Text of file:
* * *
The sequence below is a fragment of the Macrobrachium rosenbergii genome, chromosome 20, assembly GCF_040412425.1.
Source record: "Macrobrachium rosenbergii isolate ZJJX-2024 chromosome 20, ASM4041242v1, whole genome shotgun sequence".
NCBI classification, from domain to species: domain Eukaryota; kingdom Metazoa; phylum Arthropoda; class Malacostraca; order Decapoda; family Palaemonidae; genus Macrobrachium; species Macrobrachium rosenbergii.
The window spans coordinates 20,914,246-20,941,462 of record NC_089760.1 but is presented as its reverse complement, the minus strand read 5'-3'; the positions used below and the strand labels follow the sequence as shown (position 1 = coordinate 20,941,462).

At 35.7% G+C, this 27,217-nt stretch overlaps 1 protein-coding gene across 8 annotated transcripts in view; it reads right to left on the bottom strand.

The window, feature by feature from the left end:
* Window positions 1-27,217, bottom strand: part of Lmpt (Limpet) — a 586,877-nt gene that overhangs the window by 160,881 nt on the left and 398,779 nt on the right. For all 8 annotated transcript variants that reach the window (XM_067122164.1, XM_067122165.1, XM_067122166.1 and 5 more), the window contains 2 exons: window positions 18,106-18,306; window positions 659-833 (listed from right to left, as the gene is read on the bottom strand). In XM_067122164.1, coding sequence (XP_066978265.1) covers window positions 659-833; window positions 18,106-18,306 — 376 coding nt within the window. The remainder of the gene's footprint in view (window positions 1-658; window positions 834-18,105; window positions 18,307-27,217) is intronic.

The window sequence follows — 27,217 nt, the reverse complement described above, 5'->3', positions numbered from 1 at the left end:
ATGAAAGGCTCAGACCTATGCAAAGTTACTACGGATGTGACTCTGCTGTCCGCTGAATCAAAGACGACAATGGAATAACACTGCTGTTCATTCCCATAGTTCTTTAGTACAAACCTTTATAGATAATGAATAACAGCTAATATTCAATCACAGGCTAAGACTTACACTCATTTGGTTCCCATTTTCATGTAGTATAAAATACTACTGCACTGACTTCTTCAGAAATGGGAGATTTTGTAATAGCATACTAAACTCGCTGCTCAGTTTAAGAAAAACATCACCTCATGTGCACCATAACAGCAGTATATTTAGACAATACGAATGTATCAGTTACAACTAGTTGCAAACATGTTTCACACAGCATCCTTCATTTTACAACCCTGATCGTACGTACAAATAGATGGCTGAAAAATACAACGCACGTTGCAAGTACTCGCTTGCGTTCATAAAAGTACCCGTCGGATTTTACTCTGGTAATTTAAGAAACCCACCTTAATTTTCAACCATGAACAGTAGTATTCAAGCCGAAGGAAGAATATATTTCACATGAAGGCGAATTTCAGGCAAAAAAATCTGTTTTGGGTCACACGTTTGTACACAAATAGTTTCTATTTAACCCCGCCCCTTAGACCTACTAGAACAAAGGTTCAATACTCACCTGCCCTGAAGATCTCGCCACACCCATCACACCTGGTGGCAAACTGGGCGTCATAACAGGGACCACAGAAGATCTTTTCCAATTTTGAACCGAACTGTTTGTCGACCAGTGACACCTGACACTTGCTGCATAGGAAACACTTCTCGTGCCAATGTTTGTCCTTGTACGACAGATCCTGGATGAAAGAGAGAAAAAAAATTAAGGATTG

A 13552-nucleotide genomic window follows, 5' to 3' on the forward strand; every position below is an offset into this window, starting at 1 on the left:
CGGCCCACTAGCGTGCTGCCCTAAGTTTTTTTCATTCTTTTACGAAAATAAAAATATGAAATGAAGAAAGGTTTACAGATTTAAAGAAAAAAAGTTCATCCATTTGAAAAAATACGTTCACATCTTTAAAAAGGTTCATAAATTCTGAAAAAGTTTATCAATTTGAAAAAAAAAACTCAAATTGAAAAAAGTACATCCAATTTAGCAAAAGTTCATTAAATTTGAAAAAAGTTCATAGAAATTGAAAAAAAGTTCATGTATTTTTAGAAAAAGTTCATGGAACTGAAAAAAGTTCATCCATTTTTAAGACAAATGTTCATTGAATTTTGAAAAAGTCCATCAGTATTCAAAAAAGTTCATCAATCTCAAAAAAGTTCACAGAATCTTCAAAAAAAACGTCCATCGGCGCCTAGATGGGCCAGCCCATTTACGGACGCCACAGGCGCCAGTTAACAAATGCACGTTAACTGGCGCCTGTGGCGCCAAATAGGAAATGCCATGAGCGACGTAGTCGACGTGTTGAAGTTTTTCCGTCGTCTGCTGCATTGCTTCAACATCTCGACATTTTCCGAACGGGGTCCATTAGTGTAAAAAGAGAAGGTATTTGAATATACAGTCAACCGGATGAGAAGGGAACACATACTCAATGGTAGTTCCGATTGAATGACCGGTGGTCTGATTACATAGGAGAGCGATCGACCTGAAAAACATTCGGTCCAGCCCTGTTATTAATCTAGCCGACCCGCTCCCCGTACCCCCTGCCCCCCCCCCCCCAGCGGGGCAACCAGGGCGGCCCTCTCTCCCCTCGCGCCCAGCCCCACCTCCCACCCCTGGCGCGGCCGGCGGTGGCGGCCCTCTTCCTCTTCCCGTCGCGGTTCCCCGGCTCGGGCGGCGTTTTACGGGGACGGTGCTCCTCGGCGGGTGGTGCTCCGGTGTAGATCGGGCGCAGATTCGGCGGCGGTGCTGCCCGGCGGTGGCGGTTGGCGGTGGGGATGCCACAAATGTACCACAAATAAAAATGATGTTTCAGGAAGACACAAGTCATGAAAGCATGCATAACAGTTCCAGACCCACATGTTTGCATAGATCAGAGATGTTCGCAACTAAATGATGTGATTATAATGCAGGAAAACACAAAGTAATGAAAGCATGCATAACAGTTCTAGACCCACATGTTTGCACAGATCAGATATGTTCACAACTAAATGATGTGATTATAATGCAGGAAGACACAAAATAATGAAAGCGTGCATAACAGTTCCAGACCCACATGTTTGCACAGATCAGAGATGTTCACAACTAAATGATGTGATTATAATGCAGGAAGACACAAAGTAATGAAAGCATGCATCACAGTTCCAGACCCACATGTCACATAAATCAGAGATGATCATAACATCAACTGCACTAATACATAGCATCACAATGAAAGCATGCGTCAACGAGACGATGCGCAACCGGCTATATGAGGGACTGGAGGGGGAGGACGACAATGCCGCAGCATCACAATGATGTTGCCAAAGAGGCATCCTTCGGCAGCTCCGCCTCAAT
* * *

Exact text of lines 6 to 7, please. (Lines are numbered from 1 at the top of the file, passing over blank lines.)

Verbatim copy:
The window, feature by feature from the left end:
* Window positions 1-27,217, bottom strand: part of Lmpt (Limpet) — a 586,877-nt gene that overhangs the window by 160,881 nt on the left and 398,779 nt on the right. For all 8 annotated transcript variants that reach the window (XM_067122164.1, XM_067122165.1, XM_067122166.1 and 5 more), the window contains 2 exons: window positions 18,106-18,306; window positions 659-833 (listed from right to left, as the gene is read on the bottom strand). In XM_067122164.1, coding sequence (XP_066978265.1) covers window positions 659-833; window positions 18,106-18,306 — 376 coding nt within the window. The remainder of the gene's footprint in view (window positions 1-658; window positions 834-18,105; window positions 18,307-27,217) is intronic.